Friday, November 23, 2012


signed and dated l.r.: T Seddon 18/52
oil on canvas
91.5 by 71cm., 36 by 28in.

London, Royal Academy, 1852, no. 339;
London, Society of Arts, Thomas Seddon Memorial Exhibition, 1857

John P. Seddon, Memoir and Letters of the late Thomas Seddon, artist, By his Brother, 1859, pp. 16-17

This is the first recorded work from the hand of the short-lived and very remarkable Pre-Raphaelite artist Thomas Seddon. Thought of principally as a painter of eastern landscape subjects, the present beautiful and important work provides a fascinating clue to his artistic training and formative years. Although quite unlike the type of work for which he did become known, it reveals the instinctive creative talent and natural skill that he possessed. An unusual subject for an English painter to take in the 1850s, and therefore possibly reflecting his knowledge of contemporary French art, it shows Penelope looking out as the dawn breaks – her companions still sleeping – after a night spent undoing the previous day's work on a woven shroud. Her reason for doing this was because – according to the story told in Homer's Odyssey – during the long period during which her husband Odysseus was away, assumed by most to be dead, she remained faithful to him and, when pressed to give herself in marriage to another, always said she could not until the shroud was finished, a subterfuge which she maintained for ten years until a maid servant revealed how it was that the garment was never completed.

Seddon's family were cabinet-makers based in London's Gray's Inn Road, and as a young man Thomas Seddon was trained to design and make furniture. He seems to have decided to take a career as an artist in the late 1840s, receiving drawing lessons from Charles Lucy, and – in 1850 – working in Ford Madox Brown's studio, making copies of Brown's works including Chaucer at the Court of Edward III. Also in 1850, Seddon spent a summer season painting at Barbizon, making contact with French and British landscape painters.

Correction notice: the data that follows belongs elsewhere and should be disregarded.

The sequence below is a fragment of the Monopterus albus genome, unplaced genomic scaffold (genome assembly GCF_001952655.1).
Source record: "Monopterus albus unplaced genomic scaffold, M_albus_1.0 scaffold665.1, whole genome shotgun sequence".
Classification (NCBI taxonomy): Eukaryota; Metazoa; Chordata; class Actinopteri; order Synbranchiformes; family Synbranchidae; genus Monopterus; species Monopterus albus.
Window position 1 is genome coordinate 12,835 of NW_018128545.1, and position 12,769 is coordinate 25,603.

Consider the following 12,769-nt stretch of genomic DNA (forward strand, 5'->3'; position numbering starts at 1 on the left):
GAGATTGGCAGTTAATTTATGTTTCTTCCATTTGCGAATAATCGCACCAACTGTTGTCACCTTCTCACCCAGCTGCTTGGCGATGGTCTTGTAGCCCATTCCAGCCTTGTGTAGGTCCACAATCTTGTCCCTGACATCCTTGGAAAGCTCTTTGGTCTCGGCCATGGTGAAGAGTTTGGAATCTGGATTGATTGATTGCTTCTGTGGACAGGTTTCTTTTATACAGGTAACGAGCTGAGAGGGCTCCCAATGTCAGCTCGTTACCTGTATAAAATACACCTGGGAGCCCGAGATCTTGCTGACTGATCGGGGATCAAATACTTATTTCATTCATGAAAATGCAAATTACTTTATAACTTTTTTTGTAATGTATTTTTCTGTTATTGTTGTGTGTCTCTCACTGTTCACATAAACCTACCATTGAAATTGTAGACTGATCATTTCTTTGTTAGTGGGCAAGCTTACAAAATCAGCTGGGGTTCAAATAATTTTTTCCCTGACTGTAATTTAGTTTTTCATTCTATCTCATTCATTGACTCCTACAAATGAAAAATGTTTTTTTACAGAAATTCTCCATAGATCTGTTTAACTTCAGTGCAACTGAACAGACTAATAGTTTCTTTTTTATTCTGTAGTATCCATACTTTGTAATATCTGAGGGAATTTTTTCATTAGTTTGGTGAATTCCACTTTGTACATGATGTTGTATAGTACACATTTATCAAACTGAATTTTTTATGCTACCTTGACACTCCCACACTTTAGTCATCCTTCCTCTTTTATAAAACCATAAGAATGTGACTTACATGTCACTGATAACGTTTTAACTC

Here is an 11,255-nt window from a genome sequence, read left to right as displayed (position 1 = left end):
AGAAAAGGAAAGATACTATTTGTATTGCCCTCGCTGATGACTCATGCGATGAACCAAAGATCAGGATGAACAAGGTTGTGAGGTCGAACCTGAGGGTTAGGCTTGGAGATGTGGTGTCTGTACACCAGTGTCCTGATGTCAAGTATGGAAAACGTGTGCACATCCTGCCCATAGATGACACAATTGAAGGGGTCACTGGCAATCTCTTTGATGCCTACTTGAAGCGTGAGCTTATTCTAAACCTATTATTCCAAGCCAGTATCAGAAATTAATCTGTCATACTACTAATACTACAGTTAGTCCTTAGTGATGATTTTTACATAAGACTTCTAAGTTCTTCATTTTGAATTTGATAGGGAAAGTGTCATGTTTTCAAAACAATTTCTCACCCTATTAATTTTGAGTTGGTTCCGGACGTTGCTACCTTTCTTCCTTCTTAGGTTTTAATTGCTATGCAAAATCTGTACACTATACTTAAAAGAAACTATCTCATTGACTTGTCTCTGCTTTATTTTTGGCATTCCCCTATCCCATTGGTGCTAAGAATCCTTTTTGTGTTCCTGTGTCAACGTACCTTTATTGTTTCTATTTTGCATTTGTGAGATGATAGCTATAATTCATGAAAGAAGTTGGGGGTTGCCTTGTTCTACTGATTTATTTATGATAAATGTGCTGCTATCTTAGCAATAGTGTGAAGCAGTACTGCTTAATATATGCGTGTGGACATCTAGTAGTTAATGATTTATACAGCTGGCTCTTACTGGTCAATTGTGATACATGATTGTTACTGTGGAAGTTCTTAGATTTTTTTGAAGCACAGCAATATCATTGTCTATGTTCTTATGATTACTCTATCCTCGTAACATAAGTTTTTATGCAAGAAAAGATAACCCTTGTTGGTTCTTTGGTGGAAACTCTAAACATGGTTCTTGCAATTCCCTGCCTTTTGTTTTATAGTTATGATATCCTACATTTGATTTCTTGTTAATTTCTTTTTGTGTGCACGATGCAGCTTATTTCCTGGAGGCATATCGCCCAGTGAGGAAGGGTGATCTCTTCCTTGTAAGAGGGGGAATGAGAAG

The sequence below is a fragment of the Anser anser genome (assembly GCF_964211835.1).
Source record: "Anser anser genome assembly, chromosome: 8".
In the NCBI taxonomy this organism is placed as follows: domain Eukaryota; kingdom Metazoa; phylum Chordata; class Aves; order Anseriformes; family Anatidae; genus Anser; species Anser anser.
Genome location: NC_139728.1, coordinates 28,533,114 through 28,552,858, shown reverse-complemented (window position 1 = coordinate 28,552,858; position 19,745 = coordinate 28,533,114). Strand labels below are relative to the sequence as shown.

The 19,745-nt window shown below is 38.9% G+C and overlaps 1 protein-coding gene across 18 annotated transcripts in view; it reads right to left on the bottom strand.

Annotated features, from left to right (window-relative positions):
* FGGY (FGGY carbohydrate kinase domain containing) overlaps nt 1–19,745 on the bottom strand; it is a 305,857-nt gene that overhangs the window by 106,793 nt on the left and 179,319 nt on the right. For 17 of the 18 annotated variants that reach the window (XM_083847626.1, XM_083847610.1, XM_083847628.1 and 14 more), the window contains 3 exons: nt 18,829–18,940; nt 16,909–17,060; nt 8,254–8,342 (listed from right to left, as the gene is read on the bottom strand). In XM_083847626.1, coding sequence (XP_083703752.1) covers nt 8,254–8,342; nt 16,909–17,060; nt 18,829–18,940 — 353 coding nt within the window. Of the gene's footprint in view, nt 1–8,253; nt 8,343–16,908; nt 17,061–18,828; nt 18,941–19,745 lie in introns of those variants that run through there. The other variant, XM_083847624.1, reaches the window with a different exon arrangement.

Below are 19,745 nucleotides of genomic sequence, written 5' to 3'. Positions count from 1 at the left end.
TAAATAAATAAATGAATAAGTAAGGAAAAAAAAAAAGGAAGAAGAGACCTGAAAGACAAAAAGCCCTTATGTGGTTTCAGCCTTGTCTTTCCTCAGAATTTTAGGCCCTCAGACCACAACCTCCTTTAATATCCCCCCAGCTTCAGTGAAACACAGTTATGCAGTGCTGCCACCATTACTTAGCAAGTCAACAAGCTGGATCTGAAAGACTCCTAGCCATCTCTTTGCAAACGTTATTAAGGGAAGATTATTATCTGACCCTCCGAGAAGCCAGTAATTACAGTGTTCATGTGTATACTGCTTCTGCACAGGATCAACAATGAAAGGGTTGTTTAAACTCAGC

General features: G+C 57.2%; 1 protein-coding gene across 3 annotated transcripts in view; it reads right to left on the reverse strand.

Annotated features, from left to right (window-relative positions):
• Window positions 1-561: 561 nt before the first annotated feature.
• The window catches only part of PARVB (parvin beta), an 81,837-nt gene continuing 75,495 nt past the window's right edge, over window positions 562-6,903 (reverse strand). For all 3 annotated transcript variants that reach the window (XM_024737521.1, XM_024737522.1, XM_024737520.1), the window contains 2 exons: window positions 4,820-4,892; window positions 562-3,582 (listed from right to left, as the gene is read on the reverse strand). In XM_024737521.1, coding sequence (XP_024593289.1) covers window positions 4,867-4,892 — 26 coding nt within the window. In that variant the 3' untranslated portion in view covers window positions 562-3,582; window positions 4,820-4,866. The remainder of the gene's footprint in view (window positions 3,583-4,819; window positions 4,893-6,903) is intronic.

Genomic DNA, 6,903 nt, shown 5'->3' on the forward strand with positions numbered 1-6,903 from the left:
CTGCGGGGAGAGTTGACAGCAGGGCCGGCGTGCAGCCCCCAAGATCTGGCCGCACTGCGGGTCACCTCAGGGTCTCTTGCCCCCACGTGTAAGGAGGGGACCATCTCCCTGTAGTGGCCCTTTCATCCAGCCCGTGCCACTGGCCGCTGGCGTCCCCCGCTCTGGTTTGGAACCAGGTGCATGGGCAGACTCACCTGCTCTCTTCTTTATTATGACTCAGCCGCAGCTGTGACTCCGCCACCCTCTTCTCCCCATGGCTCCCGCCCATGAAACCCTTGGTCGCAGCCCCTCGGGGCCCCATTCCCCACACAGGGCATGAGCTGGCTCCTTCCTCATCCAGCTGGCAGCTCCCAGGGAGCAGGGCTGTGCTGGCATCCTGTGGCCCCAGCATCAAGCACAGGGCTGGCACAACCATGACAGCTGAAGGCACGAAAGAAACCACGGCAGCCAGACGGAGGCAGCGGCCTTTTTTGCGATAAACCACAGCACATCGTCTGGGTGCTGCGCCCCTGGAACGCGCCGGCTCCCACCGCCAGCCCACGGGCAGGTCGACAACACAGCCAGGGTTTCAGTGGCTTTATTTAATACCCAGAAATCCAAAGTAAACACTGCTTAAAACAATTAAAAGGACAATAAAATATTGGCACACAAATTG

The care with which Seddon prepared the mythological subject Penelope is emphasised by J.P. Seddon in his account of his brother's early career: 'He constructed a model of the apartment in which the heroine is represented, with an opening for the window, with the curtain partition, and with the loom itself; and he hung up a taper in order to study the effect of the double light; and at the British Museum and elsewhere he studied most carefully the costumes and manners of the Greeks'. John Seddon's verdict on the painting, which he makes clear had occupied his brother for an extended period, was that 'there is considerable simplicity in the composition but it has a fine breadth and harmony of rich colouring; and many of the accessories, such as the leopard's skin, are painted elaborately and powerfully'. The painting was in fact only completed once he had taken up his career as a painter in 1851, and as his first Academy exhibit in 1852 was clearly regarded as an opportunity to establish himself professionally. In the event it was little noticed, on account of its having been 'hung in the very top row, where it could only be seen with an operaglass, and attracted no attention', as the artist's brother reported. 'However', he went on, 'it was some comfort to his
friends to hear the strong terms of commendation in which it was noticed by connoisseurs sufficiently enterprising to search for it in its exalted position'.

In 1857, shortly after Seddon's tragically early death – from dysentery contracted in Cairo – a group of friends andadmirers raised funds to buy a work of his to present to the National Gallery (his undoubted masterpiece The Valley of Jehosophat (Tate Gallery) was bought for 400 guineas and thus became the first Pre-Raphaelite painting to enter a public collection). An exhibition was also staged, and on the occasion of its opening, John Ruskin gave an account of Seddon's career, explaining that 'he had turned away, of his own free will, from the paths of imagination to those of historical and matter-of-fact representation. [Thus visitors to the exhibition] would see, on the one side of the room, the noble picture "Penelope" [...] the first which Mr Seddon painted [and which] showed inventive genius of the highest order'. This was contrasted with the works that the artist had done in Egypt and Palestine, and in which, again according to Ruskin, 'he had sternly turned from the temptations of Fancy, and set out on a journey of danger and long self-denial, in order faithfully to record the scenery of the Holy Land'. CSN

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